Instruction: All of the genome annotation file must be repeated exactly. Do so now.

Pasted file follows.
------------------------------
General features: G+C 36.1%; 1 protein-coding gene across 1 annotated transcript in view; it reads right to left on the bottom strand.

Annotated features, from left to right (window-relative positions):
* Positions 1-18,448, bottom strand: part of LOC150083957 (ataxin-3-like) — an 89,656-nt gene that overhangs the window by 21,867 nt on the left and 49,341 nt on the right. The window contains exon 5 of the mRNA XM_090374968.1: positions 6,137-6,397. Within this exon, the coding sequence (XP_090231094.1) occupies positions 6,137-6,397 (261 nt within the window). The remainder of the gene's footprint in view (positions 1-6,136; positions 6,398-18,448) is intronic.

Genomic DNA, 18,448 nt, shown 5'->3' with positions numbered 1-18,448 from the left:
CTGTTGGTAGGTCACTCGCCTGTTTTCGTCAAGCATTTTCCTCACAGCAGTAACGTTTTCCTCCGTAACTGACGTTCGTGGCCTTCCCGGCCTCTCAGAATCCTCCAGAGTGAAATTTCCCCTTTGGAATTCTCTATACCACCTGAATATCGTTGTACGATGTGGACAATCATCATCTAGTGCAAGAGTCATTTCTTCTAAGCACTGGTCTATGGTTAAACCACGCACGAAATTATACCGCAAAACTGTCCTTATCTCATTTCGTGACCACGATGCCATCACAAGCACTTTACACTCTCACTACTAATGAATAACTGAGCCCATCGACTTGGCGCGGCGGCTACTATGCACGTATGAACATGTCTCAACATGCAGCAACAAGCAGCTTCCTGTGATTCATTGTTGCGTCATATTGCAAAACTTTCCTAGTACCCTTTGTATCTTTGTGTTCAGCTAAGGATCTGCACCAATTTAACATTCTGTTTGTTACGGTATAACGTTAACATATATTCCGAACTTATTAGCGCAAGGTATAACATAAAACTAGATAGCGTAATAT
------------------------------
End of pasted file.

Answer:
General features: G+C 36.1%; 1 protein-coding gene across 1 annotated transcript in view; it reads right to left on the bottom strand.

Annotated features, from left to right (window-relative positions):
* Positions 1-18,448, bottom strand: part of LOC150083957 (ataxin-3-like) — an 89,656-nt gene that overhangs the window by 21,867 nt on the left and 49,341 nt on the right. The window contains exon 5 of the mRNA XM_090374968.1: positions 6,137-6,397. Within this exon, the coding sequence (XP_090231094.1) occupies positions 6,137-6,397 (261 nt within the window). The remainder of the gene's footprint in view (positions 1-6,136; positions 6,398-18,448) is intronic.

Genomic DNA, 18,448 nt, shown 5'->3' with positions numbered 1-18,448 from the left:
CTGTTGGTAGGTCACTCGCCTGTTTTCGTCAAGCATTTTCCTCACAGCAGTAACGTTTTCCTCCGTAACTGACGTTCGTGGCCTTCCCGGCCTCTCAGAATCCTCCAGAGTGAAATTTCCCCTTTGGAATTCTCTATACCACCTGAATATCGTTGTACGATGTGGACAATCATCATCTAGTGCAAGAGTCATTTCTTCTAAGCACTGGTCTATGGTTAAACCACGCACGAAATTATACCGCAAAACTGTCCTTATCTCATTTCGTGACCACGATGCCATCACAAGCACTTTACACTCTCACTACTAATGAATAACTGAGCCCATCGACTTGGCGCGGCGGCTACTATGCACGTATGAACATGTCTCAACATGCAGCAACAAGCAGCTTCCTGTGATTCATTGTTGCGTCATATTGCAAAACTTTCCTAGTACCCTTTGTATCTTTGTGTTCAGCTAAGGATCTGCACCAATTTAACATTCTGTTTGTTACGGTATAACGTTAACATATATTCCGAACTTATTAGCGCAAGGTATAACATAAAACTAGATAGCGTAATAT